Veres is a better choice than the challenger Jason Aula, a small business owner who has limited knowledge of the neighborhood, the students, and their needs. A third candidate for the seat, Glenn Bailey, did not respond to invitations to interview with the board.

As the son of immigrants, Veres championed access and affordability for working-class students in the district and helped lead efforts to improve graduation and transfer rates. . During his next term, Veres wants to ensure greater access for the most disadvantaged students of all – those who have been in homestay. His experience and knowledge will be important as the district works to address learning gaps and address economic challenges that have arisen as a result of the pandemic.

Seat 4: Sara Hernandez

The holder, Ernest H. Moreno, has a long track record of accomplishment serving as president and administrator of the LACCD campus for several decades and has challenged district spending. He was, for example, the only director to vote against putting a new bond measure on the November 8 ballot.

However, we recommend Hernandez, a land-use lawyer and former LA City Council aide, because she has a clearer view of how to meet the needs of today’s students. Her background teaching college at Los Angeles Unified and law classes at Los Angeles Valley College means she has seen first-hand how students grapple with issues ranging from transportation to housing.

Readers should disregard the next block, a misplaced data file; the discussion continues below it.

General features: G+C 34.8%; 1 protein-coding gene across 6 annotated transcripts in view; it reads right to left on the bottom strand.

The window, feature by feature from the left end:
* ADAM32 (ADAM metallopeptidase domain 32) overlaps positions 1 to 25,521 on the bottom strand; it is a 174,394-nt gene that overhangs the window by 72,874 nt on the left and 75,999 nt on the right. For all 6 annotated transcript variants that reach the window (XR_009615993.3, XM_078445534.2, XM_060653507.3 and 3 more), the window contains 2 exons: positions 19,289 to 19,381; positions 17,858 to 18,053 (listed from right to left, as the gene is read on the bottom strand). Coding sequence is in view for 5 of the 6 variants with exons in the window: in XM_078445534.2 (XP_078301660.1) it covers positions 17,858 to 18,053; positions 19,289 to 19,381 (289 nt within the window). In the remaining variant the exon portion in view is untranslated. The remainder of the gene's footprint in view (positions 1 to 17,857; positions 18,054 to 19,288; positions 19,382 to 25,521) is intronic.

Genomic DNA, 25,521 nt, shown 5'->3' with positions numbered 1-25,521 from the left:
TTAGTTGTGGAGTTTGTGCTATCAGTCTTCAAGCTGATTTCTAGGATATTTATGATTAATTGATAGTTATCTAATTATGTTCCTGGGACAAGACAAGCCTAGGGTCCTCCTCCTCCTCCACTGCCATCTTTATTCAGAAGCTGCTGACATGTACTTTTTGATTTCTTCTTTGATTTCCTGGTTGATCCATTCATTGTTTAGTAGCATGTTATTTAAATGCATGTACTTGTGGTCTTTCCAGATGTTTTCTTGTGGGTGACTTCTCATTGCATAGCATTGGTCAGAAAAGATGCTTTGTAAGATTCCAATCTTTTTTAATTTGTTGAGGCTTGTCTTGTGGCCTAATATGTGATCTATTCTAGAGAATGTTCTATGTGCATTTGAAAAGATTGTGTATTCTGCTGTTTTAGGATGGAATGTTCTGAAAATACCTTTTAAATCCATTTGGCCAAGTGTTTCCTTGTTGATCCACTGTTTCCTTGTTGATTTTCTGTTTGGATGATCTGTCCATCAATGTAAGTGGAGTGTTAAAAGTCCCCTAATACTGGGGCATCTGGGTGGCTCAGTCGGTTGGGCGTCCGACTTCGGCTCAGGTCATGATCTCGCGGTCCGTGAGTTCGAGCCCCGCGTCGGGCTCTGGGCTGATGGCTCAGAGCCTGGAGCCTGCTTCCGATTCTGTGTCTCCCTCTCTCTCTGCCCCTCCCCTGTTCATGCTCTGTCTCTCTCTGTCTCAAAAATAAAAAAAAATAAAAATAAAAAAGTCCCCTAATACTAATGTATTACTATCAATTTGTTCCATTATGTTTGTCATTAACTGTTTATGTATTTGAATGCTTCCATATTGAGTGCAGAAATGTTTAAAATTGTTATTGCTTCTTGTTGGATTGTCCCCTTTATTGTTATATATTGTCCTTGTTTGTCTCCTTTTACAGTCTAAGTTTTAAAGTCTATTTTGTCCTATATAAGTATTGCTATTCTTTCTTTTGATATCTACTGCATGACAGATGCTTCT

Improving student outcomes and expanding free college options are among Hernandez’s priorities. She was notably the only contestant to speak about the challenges faced by single parents, who make up 35% of LACCD students and have been disproportionately affected by the pandemic due to childcare issues.

A third candidate, Christine LaMonica, a kinesiology lecturer at Cal State Northridge, wants to help improve working conditions for part-time teachers and expand trade school options, but her plans are not well defined.

Seat 6: Gabriel Buelna